The officer reached into Kalkbrenner’s right pocket and ran his hand across Kalkbrenner’s groin area.  He again saw the lump in the lower left abdomen.  The officer shook Kalkbrenner’s pants to dislodge the lump.  The officer asked Kalkbrenner to walk back to the squad car.  As Kalkbrenner walked very stiffly toward the squad, a baggie fell from his left pant leg onto the ground.  The baggie contained four separate baggies each containing a substance later determined to be methamphetamine with a total weight of more than 11 grams.

In this appeal Kalkbrenner claims that the officer’s seizure of the drugs was unconstitutional because (1) the search impermissibly exceeded the purpose of the traffic stop, (2) Kalkbrenner’s consent to the search of his van that preceded his getting out of the van was not voluntary, and (3) the search of his person was unjustified as a weapons search and unsupported by probable cause.


            In reviewing a district court’s ruling on Fourth Amendment issues based on undisputed facts, we independently determine whether the evidence must be suppressed.  State v. Othoudt, 482 N.W.2d 218, 221 (Minn. 1992).


Detention of an individual during the stop of an automobile, even for a brief period, constitutes a “seizure” protected by the Fourth Amendment.  Whren v. United States, 517 U.S. 806, 809-10, 116 S. Ct. 1769, 1772 (1996).  The decision to stop or “seize” an automobile and its occupants is reasonable when police have a particularized basis for suspecting criminal activity or a reasonable belief that a traffic violation has occurred.  Id. at 810, 116 S. Ct. at 1772.  Kalkbrenner does not dispute that the officer observed him make an improper turn and, thus, had a constitutionally valid basis for stopping his van.  Kalkbrenner argues, instead, that the officer’s continued detention, after determining that his license was valid, exceeded the permissible scope of the stop and violated his Fourth Amendment rights.

A routine traffic stop is analogous to a Terry stop.  Berkemer v. McCarty, 468 U.S. 420, 439, 104 S. Ct. 3138, 3150 (1984).  The detention following a Terry stop must be “sufficiently limited in scope and duration.”  Florida v. Royer, 460 U.S. 491, 500, 103 S. Ct. 1319, 1326 (1983); see State v. Wiegand, 645 N.W.2d 125, 136 (Minn. 2002) (applying both federal and Minnesota constitutions to determine whether Terry stop was reasonable in scope and duration).  With respect to duration, the detention should last “no longer than is necessary to effectuate the purpose of the stop.”  Royer, 460 U.S. at 500, 103 S. Ct. at 1325.  Likewise, the scope of the detention must be “carefully tailored to its underlying justification.”  Id. at 498-500, 103 S. Ct. at 1324-25.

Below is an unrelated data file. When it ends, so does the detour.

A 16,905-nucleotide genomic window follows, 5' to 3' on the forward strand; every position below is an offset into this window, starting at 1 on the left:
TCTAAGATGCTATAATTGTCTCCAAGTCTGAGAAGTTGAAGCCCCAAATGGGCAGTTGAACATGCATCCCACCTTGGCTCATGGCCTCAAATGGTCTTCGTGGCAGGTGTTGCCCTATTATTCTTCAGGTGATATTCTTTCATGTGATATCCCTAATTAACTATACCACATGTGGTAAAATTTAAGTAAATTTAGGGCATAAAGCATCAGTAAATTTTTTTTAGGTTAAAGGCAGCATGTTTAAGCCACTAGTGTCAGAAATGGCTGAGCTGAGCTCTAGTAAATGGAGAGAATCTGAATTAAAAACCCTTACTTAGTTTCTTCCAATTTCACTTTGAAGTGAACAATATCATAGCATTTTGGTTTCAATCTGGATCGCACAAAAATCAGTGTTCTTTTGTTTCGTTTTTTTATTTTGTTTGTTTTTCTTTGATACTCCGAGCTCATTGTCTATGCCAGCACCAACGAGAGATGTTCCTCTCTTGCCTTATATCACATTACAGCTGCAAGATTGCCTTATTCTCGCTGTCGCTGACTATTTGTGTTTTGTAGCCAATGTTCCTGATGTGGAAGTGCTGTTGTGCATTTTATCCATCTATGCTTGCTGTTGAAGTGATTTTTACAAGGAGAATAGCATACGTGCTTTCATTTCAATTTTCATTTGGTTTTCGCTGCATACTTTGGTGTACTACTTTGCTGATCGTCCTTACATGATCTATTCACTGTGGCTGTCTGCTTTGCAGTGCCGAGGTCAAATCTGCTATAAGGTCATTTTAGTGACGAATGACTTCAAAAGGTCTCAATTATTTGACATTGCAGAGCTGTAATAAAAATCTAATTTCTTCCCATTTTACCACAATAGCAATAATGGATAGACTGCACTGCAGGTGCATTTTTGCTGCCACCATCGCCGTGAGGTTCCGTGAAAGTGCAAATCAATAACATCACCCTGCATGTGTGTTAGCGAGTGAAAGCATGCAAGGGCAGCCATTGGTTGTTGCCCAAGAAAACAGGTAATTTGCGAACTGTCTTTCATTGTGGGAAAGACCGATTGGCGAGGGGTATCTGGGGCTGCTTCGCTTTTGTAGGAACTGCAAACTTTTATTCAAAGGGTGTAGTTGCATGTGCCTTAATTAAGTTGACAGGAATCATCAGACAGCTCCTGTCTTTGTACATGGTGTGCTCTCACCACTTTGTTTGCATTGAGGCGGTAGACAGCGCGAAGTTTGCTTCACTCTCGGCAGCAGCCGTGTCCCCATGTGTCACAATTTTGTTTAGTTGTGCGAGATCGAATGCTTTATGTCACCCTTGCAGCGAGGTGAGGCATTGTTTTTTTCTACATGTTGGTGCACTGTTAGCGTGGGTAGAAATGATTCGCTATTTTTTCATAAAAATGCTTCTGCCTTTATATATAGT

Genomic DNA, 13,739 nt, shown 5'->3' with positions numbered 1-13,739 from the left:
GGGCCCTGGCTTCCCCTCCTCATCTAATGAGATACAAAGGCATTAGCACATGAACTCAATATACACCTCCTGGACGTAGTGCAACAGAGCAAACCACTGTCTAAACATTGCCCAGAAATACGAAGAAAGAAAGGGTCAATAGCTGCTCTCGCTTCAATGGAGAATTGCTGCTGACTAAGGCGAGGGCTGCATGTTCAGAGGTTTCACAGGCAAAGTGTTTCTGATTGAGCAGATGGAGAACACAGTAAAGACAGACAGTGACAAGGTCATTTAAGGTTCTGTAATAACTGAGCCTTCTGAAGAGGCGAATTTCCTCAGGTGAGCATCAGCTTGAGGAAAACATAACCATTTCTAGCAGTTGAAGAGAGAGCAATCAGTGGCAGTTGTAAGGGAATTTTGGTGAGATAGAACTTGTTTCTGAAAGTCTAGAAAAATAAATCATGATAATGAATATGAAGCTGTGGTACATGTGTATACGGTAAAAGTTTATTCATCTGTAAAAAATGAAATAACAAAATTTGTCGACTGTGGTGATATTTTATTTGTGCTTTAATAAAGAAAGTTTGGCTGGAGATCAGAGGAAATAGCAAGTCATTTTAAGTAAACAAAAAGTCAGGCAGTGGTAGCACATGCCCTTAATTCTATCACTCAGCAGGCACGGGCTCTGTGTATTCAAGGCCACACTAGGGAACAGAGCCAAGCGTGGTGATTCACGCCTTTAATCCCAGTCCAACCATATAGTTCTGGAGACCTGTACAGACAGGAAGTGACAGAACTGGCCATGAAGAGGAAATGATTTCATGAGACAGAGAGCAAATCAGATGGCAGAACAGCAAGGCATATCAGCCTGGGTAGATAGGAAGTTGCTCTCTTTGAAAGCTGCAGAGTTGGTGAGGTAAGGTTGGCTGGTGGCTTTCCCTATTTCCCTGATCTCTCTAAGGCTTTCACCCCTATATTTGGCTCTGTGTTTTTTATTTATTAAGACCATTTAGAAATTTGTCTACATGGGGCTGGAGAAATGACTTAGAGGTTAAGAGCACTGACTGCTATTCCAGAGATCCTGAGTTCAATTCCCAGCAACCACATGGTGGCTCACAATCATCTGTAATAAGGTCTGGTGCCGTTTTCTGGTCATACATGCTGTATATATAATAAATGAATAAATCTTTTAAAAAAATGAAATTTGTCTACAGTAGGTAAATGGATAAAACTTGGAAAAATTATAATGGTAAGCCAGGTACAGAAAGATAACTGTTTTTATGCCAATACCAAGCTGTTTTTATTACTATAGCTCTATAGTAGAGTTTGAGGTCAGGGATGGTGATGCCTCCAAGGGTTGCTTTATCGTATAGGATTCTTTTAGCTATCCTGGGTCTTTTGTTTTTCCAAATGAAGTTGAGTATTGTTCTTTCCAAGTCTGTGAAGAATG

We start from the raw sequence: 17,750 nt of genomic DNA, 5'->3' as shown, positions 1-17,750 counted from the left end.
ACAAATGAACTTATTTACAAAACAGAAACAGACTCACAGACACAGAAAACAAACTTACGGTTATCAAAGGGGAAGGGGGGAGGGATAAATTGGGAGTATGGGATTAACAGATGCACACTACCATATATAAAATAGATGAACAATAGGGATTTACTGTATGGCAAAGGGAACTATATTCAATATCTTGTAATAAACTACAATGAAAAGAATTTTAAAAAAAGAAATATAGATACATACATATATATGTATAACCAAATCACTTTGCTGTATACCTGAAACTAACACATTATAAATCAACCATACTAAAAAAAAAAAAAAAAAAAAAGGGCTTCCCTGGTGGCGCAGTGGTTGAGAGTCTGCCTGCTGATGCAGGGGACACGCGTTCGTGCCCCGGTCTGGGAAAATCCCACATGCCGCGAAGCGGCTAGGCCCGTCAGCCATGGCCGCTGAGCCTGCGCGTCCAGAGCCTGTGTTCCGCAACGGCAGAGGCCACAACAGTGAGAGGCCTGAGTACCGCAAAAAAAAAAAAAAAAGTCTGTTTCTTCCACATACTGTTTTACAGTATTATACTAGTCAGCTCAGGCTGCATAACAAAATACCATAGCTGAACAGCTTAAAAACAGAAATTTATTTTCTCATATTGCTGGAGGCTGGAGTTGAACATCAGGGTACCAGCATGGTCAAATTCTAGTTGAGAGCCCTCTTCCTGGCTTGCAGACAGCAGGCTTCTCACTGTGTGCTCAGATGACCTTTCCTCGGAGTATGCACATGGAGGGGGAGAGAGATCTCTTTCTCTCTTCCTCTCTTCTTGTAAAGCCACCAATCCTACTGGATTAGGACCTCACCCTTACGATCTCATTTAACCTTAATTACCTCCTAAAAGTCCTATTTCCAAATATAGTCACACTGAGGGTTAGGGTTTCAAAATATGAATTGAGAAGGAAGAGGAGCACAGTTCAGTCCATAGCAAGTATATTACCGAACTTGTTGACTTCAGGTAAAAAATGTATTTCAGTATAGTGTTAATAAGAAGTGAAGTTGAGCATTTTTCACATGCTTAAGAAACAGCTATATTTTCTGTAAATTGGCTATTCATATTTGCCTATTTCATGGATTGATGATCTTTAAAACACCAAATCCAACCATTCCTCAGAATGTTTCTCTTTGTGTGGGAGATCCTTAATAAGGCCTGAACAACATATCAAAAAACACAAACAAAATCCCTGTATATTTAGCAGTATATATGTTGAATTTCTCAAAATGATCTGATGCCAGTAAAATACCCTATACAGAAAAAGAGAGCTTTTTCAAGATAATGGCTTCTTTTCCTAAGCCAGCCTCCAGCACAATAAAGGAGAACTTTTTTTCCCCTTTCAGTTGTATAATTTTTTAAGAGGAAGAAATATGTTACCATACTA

Investigative techniques—including the use of questioning—must be limited to the purpose of the stop.  Id.; United States v. Barahona, 990 F.2d 412, 416 (8th Cir. 1993).  This purpose may include a protective search for weapons.  Wiegand, 645 N.W.2d at 136.  If the detainee’s responses or other circumstances give rise to a reasonable, articulable suspicion of additional criminal activity within the time necessary to resolve the original purpose of the stop, an officer may broaden his inquiries and satisfy those suspicions.  Id.  Reasonable suspicion requires that the officer “be able to articulate something more than an inchoate and unparticularized suspicion or hunch.”  United States v. Sokolow, 490 U.S. 1, 7, 109 S. Ct. 1581, 1585 (1989) (quotation omitted).

Viewing the totality of the circumstances, we conclude that the officer had a reasonable, articulable suspicion of additional criminal activity—that Kalkbrenner had drugs in the van—and the further inquiry was reasonably related to that suspicion.  See id. at 8, 109 S. Ct. at 1585 (stating that reasonable suspicion is determined by looking at totality of circumstances).  The officer knew that Kalkbrenner’s car had just left a house in which drug trafficking had been detected; the car had been at the house for only a short time period; it was near midnight on a Sunday night-Monday morning in February; Kalkbrenner had no driver’s license or identification with him; Kalkbrenner had been moving around in the front seat while driving and had made movements toward the right side of the car; Kalkbrenner’s eyes were bloodshot and he was unusually nervous; and Kalkbrenner had, within a short timeframe, provided inconsistent explanations of these movements that the officer compared to those of a person stuffing something in or around his seat.  See State v. Martinson, 581 N.W.2d 846, 852 (Minn. 1998) (explaining that “innocent factors,” viewed in their totality and combined with investigating officer’s experience, can be sufficient bases for finding reasonable suspicion).